What's So Funny About Peace, Love, and Christianity?

The year 2013 witnessed two of the strongest and funniest books about Christian belief in recent memory. Francis Spufford's Unapologetic is a frank account of “why, despite everything, Christianity can still make surprising emotional sense.” In his memoir The Dark Path, David Schickler chronicles his Catholic experience from parochial school wit to acclaimed writer—with a stop at Georgetown in between. The two authors sat down with Paul Elie to discuss their new books and the role that humor can play in giving an account of one's spiritual journey.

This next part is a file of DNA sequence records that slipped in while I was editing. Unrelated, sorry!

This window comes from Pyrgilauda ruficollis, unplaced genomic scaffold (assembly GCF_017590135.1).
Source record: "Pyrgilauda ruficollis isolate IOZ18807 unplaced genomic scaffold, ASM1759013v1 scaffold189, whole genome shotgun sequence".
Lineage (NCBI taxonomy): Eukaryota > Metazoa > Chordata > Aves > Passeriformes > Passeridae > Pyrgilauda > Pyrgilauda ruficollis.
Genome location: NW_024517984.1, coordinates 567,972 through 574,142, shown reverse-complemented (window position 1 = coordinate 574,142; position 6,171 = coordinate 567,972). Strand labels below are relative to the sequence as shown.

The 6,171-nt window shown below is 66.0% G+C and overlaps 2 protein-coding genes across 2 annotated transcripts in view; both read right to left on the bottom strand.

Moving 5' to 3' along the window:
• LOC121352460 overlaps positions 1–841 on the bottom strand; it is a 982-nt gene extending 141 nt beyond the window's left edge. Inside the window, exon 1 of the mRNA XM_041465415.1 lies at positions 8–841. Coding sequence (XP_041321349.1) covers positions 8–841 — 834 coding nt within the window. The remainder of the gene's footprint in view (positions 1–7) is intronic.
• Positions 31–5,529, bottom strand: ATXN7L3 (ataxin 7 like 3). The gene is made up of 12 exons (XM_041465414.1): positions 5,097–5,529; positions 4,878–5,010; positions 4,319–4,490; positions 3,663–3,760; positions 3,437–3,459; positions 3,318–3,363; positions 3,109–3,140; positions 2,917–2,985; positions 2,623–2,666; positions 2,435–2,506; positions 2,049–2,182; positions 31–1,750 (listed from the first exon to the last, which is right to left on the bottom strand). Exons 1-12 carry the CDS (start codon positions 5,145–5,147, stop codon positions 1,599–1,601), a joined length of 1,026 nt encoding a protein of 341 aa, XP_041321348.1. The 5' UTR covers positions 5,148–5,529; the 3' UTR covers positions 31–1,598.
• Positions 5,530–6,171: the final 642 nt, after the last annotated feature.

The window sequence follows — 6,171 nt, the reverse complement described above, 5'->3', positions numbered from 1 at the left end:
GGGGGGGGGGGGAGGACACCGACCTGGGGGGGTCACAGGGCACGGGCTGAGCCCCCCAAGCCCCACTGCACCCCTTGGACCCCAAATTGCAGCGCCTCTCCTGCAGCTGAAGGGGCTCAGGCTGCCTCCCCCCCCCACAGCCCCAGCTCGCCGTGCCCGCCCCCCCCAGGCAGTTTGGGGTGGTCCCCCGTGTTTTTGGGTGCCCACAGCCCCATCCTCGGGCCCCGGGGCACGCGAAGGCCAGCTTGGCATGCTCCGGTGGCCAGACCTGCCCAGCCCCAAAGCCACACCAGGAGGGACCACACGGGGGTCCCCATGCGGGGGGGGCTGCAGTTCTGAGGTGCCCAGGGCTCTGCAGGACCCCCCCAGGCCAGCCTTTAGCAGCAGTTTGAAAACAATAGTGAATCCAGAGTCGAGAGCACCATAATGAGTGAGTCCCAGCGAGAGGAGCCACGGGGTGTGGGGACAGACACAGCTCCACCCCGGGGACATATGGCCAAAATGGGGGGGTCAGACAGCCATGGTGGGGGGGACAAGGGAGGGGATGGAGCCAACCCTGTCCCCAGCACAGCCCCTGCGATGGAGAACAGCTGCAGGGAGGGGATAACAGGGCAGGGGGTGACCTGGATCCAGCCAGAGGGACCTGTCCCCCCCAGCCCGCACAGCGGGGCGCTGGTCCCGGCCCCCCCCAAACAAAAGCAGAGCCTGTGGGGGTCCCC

ABOUT THE BOOKS

Francis Spufford's Unapologetic is just that: a frank, rangy, note-perfect, to-thine-own-self-be-true (and to the Gospels, too, be true) account of “why, despite everything, Christianity can still make surprising emotional sense.” Sense it does make in this brilliant and electrically well-written book. Spufford comes to Georgetown from England, where he teaches writing at Goldsmiths College, Cambridge.

The “dark path” David Schickler has taken through Catholic experience led him from Rochester, New York, where he won the religion prize at his parochial school, to Rochester, New York, where he is now an acclaimed long-form-cable screenwriter and the author of bestselling comic fiction. Along the way, that dark path brought him to Georgetown (where he was an undergraduate) and through the Jesuit experience on the Hilltop—a story he tells poignantly, and uproariously, too, in his exceptional memoir The Dark Path.

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